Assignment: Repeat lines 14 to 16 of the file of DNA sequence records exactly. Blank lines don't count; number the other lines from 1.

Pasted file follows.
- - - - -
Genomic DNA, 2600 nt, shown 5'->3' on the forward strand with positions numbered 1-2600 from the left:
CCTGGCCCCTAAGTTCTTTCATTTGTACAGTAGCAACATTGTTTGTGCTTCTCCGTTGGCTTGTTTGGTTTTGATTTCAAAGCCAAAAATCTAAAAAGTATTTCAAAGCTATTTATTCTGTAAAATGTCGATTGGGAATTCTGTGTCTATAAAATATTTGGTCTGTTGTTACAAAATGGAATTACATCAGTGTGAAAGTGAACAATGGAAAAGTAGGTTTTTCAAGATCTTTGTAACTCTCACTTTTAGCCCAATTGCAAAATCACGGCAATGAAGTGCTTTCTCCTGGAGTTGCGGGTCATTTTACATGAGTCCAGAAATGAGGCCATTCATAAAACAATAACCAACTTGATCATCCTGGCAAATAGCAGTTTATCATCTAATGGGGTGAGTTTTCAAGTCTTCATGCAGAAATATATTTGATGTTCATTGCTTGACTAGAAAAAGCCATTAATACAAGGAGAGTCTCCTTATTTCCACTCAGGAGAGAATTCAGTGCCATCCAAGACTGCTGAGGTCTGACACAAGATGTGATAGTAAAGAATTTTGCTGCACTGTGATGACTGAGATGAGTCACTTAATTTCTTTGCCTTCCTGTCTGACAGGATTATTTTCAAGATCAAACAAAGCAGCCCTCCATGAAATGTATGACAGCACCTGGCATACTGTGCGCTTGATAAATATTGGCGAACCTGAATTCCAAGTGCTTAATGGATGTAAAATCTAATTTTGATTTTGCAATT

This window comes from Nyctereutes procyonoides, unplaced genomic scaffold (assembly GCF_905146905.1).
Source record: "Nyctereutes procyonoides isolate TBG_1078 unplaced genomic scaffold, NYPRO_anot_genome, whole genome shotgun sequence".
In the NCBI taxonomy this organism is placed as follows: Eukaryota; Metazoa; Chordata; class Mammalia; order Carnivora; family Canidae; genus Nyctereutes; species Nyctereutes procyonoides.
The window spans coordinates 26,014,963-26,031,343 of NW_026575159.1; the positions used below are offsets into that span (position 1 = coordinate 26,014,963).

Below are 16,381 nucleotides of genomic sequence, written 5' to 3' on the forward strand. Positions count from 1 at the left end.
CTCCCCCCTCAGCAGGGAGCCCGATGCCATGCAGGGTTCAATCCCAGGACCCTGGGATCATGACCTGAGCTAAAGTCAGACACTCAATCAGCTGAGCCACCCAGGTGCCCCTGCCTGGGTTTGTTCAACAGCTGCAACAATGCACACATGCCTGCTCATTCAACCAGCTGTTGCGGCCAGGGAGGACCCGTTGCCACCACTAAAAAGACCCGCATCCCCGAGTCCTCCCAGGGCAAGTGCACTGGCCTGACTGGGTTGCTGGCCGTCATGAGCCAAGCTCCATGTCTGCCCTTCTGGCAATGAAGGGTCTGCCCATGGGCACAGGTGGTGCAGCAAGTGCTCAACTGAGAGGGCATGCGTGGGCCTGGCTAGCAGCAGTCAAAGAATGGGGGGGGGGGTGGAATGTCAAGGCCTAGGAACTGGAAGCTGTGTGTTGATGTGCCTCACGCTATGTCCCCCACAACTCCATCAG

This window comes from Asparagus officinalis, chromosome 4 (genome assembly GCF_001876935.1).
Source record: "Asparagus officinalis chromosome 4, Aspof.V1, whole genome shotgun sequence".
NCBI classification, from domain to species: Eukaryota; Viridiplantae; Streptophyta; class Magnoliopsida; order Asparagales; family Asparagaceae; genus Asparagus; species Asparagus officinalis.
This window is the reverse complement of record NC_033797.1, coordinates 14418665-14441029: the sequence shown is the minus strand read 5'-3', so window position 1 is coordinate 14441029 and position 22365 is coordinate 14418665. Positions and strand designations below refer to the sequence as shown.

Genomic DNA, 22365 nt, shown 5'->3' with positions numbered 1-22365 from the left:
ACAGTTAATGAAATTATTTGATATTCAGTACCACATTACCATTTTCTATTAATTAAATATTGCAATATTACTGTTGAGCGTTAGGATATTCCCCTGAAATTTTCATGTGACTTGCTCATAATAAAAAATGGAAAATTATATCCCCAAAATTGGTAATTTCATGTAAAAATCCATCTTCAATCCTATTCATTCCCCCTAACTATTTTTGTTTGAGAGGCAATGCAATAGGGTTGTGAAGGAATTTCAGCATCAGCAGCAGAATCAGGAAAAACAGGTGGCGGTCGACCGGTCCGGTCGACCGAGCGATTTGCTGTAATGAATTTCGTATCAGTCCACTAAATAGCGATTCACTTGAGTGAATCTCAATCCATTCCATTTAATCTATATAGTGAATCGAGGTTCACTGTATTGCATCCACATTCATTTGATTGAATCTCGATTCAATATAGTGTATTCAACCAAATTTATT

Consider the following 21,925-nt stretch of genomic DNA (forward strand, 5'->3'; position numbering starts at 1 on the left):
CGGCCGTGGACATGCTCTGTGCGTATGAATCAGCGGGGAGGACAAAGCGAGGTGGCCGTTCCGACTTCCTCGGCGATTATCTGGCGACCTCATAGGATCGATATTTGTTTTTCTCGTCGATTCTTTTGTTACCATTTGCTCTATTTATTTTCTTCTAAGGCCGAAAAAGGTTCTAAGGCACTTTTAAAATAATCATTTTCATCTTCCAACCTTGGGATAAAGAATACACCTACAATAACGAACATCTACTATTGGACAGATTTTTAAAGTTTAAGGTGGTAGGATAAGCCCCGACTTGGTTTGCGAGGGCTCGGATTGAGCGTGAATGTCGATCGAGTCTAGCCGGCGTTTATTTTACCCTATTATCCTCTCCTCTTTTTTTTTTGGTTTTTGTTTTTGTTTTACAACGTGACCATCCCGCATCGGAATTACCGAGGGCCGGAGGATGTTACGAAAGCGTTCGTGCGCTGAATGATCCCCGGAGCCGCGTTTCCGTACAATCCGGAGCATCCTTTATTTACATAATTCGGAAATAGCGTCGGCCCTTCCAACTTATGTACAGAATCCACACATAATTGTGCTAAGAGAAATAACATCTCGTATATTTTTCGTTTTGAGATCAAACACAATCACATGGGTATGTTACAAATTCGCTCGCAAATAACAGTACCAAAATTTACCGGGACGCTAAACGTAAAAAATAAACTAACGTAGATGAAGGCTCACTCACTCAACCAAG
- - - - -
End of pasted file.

ACAGTTAATGAAATTATTTGATATTCAGTACCACATTACCATTTTCTATTAATTAAATATTGCAATATTACTGTTGAGCGTTAGGATATTCCCCTGAAATTTTCATGTGACTTGCTCATAATAAAAAATGGAAAATTATATCCCCAAAATTGGTAATTTCATGTAAAAATCCATCTTCAATCCTATTCATTCCCCCTAACTATTTTTGTTTGAGAGGCAATGCAATAGGGTTGTGAAGGAATTTCAGCATCAGCAGCAGAATCAGGAAAAACAGGTGGCGGTCGACCGGTCCGGTCGACCGAGCGATTTGCTGTAATGAATTTCGTATCAGTCCACTAAATAGCGATTCACTTGAGTGAATCTCAATCCATTCCATTTAATCTATATAGTGAATCGAGGTTCACTGTATTGCATCCACATTCATTTGATTGAATCTCGATTCAATATAGTGTATTCAACCAAATTTATT

Consider the following 21,925-nt stretch of genomic DNA (forward strand, 5'->3'; position numbering starts at 1 on the left):
CGGCCGTGGACATGCTCTGTGCGTATGAATCAGCGGGGAGGACAAAGCGAGGTGGCCGTTCCGACTTCCTCGGCGATTATCTGGCGACCTCATAGGATCGATATTTGTTTTTCTCGTCGATTCTTTTGTTACCATTTGCTCTATTTATTTTCTTCTAAGGCCGAAAAAGGTTCTAAGGCACTTTTAAAATAATCATTTTCATCTTCCAACCTTGGGATAAAGAATACACCTACAATAACGAACATCTACTATTGGACAGATTTTTAAAGTTTAAGGTGGTAGGATAAGCCCCGACTTGGTTTGCGAGGGCTCGGATTGAGCGTGAATGTCGATCGAGTCTAGCCGGCGTTTATTTTACCCTATTATCCTCTCCTCTTTTTTTTTTGGTTTTTGTTTTTGTTTTACAACGTGACCATCCCGCATCGGAATTACCGAGGGCCGGAGGATGTTACGAAAGCGTTCGTGCGCTGAATGATCCCCGGAGCCGCGTTTCCGTACAATCCGGAGCATCCTTTATTTACATAATTCGGAAATAGCGTCGGCCCTTCCAACTTATGTACAGAATCCACACATAATTGTGCTAAGAGAAATAACATCTCGTATATTTTTCGTTTTGAGATCAAACACAATCACATGGGTATGTTACAAATTCGCTCGCAAATAACAGTACCAAAATTTACCGGGACGCTAAACGTAAAAAATAAACTAACGTAGATGAAGGCTCACTCACTCAACCAAG